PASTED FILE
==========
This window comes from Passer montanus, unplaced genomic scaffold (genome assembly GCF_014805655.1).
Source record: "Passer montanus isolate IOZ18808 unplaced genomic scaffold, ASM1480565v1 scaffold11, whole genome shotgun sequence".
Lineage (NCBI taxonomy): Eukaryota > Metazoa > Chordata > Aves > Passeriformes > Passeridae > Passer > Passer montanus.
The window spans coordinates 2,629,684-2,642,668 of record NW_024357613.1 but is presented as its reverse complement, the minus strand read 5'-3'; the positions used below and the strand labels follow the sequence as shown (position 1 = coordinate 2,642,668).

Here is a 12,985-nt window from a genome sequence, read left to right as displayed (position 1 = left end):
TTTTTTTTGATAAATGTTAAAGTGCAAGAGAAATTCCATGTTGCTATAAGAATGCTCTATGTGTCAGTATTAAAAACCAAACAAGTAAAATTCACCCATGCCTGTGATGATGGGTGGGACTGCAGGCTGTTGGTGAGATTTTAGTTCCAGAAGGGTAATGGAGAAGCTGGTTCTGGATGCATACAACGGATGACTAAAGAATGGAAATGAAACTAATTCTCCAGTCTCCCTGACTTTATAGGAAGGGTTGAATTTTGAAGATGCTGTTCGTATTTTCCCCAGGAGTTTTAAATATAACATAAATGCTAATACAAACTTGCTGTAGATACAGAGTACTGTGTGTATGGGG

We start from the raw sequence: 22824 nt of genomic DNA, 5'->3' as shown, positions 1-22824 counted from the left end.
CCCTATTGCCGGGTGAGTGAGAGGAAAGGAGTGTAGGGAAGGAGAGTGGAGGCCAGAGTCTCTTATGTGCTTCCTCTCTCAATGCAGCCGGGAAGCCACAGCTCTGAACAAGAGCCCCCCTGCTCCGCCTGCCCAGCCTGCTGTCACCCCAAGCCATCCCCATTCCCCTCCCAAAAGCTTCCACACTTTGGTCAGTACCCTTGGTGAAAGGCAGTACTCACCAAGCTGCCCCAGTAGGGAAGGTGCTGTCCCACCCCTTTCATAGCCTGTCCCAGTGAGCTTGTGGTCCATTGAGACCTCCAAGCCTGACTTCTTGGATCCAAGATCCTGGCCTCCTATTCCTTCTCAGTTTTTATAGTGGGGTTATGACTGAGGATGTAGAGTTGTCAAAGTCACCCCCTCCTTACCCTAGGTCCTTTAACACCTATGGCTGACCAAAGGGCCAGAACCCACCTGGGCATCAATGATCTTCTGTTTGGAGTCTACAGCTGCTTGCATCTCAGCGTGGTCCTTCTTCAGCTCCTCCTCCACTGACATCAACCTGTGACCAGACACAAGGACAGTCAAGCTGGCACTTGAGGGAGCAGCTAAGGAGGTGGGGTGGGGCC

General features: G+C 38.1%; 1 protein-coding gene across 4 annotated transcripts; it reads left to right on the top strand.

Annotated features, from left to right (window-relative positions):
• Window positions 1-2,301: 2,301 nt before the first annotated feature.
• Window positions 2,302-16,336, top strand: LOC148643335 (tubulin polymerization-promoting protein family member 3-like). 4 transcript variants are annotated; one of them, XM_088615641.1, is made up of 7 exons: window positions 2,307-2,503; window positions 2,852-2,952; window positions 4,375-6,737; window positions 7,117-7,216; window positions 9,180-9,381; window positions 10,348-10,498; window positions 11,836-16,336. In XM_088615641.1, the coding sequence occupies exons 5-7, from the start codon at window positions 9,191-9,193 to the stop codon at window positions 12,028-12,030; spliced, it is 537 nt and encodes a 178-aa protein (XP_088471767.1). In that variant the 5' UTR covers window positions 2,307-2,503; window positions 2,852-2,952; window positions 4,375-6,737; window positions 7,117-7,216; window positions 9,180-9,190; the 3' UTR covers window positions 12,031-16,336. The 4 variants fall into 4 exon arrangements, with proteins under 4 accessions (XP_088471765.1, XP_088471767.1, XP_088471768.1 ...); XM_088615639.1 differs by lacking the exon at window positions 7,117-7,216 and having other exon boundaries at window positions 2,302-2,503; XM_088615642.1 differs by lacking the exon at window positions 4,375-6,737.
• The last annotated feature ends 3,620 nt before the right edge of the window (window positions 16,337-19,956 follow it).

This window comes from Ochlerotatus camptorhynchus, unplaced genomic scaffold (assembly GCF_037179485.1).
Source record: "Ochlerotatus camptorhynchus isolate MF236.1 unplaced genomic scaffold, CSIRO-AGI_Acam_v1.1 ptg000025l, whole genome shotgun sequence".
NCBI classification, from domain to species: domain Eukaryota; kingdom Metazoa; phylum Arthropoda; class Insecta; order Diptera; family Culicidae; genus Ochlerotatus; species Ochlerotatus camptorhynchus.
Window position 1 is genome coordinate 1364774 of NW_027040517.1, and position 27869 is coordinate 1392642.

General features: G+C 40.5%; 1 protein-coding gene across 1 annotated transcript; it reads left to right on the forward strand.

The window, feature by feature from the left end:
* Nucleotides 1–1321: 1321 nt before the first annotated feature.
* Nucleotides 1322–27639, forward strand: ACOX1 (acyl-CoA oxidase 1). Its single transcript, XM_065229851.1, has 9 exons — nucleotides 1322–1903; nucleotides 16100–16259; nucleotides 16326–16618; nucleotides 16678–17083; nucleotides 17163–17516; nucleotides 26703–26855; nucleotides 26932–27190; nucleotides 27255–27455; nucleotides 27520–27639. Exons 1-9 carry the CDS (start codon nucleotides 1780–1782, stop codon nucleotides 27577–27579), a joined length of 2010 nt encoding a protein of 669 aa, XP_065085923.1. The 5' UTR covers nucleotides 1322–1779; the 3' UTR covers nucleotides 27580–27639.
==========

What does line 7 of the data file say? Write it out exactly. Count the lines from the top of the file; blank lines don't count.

We start from the raw sequence: 22824 nt of genomic DNA, 5'->3' as shown, positions 1-22824 counted from the left end.